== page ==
Ranking the Top 20 Offensive Linemen in 2013 NFL Draft
Luke Joeckel, Alabama Trio Headline Strong Offensive Line Class
They don’t get the same glory of the quarterbacks they protect, but the offensive line is the most important unit in the NFL.
Having a great quarterback or running back is rendered moot if you don’t have a quality offensive line to protect the quarterback to give him time to throw to his receivers and tight ends, just ask Chicago Bears quarterback Jay Cutler about that. What good is having a top running back if he is getting hit in the backfield every time he gets the ball? Being strong in those areas is like having a Ferrari body and putting a Ford engine under the hood.
Only one offensive lineman was taken in the first 22 picks in the 2012 draft and four in the first round, but this year may see as many as seven taken in the first round. The left tackle position is the most important position to solidify after quarterback and Texas A&M’s Luke Joeckel could be the first left tackle to be the number one pick since Jake Long went first overall to the Miami Dolphins in 2008.
This draft class has two of the better guard prospects in recent memory, a center that is a three-time national champion who can play three different positions and back-to-back champion Alabama could see three linemen selected in the first round.
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20. Braxston Cave-C-Notre Dame
Cave has some durability issues and is a bit undersized at 6-3, 300-pounds that will see him get drafted in round five or six, but is a smart player that makes up for his physical deficiencies with mental awareness and toughness. He has a little experience at guard, and could serve as a backup at that position, but he will be a center in the NFL, and should be a quality reserve because of his strong intangibles.
19. Alvin Bailey-G-Arkansas
Bailey has been an impressive and unheralded player for Arkansas over the past three seasons where he has started the last three years and helped block in an offense that featured a number of highly productive quarterbacks, wide receivers and running backs. He was a Freshman All-American and later named to the All-American team by Pro Football Weekly in 2011. Bailey has exceptional strength bench pressing close to 500-pounds and squatting over 600 pounds and that will allow him to win one-on-one battles against defensive tackles in the NFL.
18. Xavier Nixon-OT-Florida
At 6-6, 314-pounds, Nixon has ideal size for a left tackle and has a wealth of experience on his resume. Nixon has appeared in 43 games for the Gators and has started 33 games during his career primarily at left tackle. Nixon started his career as a blocking tight end in jumbo formations before moving to right tackle and then finding a home at the left tackle. Nixon added a lot of muscle prior to his final season at Florida and demonstrated good mechanics in pass protection. He'll likely be drafted between rounds four and five.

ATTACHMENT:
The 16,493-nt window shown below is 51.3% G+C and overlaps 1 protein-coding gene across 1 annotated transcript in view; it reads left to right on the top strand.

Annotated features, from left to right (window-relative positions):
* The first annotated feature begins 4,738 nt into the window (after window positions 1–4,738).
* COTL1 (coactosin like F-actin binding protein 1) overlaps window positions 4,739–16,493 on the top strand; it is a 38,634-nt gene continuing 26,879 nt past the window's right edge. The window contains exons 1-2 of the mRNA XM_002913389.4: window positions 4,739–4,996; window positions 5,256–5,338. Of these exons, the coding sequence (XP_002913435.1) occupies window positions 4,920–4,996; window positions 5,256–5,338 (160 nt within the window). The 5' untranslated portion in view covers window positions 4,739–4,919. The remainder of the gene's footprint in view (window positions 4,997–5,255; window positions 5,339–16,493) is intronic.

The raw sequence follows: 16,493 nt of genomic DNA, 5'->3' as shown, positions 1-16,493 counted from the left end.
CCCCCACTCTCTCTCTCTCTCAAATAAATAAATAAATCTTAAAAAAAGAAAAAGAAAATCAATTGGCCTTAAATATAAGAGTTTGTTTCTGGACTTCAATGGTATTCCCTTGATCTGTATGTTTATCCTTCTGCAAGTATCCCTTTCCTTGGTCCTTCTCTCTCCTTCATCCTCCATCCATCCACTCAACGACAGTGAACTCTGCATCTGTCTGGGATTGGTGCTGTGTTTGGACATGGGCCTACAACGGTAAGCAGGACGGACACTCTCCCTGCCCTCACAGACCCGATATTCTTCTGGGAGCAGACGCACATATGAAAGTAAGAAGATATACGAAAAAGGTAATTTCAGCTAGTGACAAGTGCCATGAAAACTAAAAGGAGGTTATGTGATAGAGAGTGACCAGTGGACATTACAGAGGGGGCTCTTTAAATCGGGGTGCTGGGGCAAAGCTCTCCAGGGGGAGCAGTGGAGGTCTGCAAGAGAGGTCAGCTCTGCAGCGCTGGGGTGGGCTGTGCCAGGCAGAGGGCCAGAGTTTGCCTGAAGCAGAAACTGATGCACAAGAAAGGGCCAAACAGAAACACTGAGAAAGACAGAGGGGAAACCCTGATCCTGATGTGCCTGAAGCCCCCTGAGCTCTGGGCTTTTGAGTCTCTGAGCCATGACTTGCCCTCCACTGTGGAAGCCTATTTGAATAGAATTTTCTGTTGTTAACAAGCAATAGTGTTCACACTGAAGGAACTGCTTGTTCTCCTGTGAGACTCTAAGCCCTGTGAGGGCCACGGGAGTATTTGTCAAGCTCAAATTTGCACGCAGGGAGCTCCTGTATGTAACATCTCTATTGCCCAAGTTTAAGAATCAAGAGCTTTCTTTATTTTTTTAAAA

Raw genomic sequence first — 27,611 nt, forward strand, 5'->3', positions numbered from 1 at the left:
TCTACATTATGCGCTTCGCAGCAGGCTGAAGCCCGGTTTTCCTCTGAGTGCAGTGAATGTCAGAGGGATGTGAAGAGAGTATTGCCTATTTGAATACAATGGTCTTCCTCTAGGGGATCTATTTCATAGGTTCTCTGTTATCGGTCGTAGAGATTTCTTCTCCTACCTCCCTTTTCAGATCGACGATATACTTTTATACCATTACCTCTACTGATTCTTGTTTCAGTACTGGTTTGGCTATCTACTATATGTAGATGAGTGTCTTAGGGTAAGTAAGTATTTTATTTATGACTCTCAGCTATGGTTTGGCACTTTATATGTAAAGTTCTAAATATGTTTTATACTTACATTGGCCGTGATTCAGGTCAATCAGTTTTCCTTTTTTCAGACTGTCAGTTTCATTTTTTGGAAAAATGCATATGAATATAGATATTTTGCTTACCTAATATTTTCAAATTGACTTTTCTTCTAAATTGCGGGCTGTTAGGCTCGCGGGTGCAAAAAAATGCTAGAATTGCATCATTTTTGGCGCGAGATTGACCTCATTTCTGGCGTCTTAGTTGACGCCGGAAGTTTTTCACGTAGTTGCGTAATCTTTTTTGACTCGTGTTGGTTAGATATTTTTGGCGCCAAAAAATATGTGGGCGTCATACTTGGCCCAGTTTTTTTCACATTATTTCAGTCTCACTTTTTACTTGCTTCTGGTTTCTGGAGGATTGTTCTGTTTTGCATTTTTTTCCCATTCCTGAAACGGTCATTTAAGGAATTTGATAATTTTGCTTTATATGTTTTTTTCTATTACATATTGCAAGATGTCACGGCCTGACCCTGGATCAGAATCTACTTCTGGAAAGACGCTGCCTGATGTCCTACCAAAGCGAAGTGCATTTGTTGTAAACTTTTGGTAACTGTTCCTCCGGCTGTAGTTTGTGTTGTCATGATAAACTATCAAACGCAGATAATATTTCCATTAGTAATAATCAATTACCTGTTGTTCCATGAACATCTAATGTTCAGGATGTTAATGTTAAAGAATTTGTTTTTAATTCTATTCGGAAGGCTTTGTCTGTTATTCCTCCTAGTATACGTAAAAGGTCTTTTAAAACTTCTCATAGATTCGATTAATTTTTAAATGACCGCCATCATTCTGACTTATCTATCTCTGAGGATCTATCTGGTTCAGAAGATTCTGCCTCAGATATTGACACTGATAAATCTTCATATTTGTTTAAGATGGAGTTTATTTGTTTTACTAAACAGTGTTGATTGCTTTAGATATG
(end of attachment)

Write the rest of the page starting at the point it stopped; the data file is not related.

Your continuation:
17. Chris Faulk-OT-LSU
The 6-6, 323-pound left tackle declared for the draft despite missing all but one game of his junior season due to a torn ACL. Faulk was a second team all-SEC selection after his sophomore season when he started 13 games at left tackle for the Tigers. The health of his knee will be the point of concern for teams prior to the draft, but if he gets a clean bill of health should get selected in the early portions of day three.
16. Travis Frederick-C-Wisconsin
Frederick has a lot of experience along the offensive line having started double-digit games at both left guard and center, so that versatility will help him in the draft process and will the pedigree of former Wisconsin lineman having success in the NFL. Frederick was actually the first true freshman to start a season opener at the school, which is saying something considering the talent that has come through Madison. He has been one of the best in the Big Ten the past two seasons and should be an early contributor in the NFL because of his ability to line up at both guard spots but profiles best at center.
15. Larry Warford-G-Kentucky
Warford has tremendous size for a guard and profiles best at a right guard with his 6-3, 345-pound frame. He has started the past three seasons at Kentucky where he was one of the best linemen in the SEC. He has deceptive speed and quickness that you wouldn’t expect from a player his size, but that ability allows him to pull and get to the second level to seal off and knock down defenders. That ability will play well in the NFL, but due to his position being devalued in the draft he may not get drafted as high as you would expect of a player this skilled. He likely hears his name called in round three.